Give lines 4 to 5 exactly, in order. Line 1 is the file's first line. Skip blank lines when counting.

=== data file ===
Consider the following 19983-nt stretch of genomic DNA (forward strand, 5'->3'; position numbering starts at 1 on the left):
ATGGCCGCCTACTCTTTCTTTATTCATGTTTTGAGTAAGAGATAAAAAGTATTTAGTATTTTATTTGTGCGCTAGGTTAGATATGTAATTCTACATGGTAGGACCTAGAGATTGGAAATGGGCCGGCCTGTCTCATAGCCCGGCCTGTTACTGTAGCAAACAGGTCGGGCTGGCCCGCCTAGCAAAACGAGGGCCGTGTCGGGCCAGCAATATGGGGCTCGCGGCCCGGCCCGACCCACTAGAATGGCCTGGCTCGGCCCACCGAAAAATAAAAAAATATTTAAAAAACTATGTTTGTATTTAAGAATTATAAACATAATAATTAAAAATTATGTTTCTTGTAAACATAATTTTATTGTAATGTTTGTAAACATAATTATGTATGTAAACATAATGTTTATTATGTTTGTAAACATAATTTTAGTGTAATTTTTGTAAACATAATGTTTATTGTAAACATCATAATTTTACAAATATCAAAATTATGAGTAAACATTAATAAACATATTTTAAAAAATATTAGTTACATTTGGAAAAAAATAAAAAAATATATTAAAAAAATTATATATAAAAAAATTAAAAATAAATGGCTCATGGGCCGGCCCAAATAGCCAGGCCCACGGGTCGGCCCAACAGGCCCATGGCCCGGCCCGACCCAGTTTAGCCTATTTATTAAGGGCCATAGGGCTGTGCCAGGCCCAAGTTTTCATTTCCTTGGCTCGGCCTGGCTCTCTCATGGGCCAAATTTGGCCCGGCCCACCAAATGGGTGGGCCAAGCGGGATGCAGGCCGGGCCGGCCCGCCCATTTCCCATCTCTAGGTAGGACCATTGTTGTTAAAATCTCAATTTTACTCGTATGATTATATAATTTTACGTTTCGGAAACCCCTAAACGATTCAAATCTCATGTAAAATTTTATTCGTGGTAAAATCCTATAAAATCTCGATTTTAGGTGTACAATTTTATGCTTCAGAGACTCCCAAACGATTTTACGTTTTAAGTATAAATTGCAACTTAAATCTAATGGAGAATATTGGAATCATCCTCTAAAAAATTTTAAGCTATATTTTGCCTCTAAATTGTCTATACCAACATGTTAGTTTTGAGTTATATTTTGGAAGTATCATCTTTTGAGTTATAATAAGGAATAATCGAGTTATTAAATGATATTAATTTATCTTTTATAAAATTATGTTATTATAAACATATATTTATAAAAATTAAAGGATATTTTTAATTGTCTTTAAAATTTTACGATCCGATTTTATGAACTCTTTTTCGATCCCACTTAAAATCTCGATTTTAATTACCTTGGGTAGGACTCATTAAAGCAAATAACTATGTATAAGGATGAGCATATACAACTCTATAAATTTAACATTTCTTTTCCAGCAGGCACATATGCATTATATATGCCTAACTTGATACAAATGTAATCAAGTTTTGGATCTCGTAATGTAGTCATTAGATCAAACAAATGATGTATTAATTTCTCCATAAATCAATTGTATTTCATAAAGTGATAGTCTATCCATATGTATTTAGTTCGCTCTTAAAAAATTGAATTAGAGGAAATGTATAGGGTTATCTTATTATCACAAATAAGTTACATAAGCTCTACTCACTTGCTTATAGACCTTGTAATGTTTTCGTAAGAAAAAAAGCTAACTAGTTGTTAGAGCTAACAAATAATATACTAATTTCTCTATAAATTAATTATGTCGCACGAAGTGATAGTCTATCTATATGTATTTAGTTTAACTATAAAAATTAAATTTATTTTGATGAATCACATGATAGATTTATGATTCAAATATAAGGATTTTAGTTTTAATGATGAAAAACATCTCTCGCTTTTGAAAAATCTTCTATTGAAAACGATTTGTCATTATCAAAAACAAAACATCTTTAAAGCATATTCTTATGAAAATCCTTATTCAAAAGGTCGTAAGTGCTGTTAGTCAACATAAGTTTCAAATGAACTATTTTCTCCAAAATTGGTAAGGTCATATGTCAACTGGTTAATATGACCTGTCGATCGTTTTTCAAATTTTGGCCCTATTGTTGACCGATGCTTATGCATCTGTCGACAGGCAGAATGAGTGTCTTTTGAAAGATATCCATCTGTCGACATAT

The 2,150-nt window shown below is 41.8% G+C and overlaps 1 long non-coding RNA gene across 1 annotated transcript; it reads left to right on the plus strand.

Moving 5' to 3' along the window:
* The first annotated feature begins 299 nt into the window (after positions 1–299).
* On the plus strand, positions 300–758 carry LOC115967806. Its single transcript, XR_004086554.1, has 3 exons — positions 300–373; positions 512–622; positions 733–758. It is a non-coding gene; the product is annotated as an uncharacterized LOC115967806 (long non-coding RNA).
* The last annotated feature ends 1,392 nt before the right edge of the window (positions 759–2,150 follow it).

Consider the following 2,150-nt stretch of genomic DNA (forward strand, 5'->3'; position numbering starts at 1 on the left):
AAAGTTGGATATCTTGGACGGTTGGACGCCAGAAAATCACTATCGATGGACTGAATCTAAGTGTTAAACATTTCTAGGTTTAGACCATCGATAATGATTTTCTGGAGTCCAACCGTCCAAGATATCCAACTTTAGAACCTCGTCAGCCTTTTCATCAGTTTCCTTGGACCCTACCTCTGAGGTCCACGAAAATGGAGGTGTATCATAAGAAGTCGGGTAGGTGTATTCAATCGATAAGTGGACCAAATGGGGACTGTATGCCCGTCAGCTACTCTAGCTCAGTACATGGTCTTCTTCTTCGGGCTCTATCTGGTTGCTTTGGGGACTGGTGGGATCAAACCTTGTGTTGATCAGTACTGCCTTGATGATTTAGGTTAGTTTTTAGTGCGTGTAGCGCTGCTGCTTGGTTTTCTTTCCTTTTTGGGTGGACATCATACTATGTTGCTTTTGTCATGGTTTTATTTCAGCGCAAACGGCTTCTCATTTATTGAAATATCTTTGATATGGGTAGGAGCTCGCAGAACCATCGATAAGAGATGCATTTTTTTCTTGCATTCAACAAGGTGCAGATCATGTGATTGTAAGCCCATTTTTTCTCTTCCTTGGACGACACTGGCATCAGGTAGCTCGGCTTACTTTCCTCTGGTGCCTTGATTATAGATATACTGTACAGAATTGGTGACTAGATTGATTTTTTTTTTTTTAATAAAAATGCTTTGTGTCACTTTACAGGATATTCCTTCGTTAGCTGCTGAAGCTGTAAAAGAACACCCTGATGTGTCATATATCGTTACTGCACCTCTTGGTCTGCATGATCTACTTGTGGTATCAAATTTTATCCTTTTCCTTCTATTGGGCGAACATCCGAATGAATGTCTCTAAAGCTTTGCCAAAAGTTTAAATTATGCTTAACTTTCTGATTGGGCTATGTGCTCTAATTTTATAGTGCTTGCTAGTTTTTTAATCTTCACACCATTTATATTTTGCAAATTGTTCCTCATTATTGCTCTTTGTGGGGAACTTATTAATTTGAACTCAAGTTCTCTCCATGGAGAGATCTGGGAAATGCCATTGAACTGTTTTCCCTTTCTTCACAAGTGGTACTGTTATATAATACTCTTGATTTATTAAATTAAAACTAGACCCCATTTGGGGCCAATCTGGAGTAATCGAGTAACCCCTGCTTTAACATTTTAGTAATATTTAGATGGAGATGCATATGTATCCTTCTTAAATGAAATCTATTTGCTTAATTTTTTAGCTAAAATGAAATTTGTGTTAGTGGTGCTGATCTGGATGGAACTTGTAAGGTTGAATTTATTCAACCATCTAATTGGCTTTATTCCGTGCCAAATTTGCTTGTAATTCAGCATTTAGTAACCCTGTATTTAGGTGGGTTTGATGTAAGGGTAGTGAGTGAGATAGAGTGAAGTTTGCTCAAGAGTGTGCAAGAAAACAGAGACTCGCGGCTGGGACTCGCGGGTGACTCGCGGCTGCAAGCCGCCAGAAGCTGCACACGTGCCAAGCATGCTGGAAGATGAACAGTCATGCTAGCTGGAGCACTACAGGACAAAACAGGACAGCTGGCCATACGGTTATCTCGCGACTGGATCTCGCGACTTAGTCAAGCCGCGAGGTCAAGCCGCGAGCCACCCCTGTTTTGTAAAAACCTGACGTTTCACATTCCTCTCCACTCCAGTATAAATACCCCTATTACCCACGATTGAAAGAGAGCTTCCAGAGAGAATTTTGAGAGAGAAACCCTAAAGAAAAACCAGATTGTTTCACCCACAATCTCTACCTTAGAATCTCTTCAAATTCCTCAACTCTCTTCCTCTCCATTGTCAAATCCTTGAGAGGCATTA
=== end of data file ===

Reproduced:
Moving 5' to 3' along the window:
* The first annotated feature begins 299 nt into the window (after positions 1–299).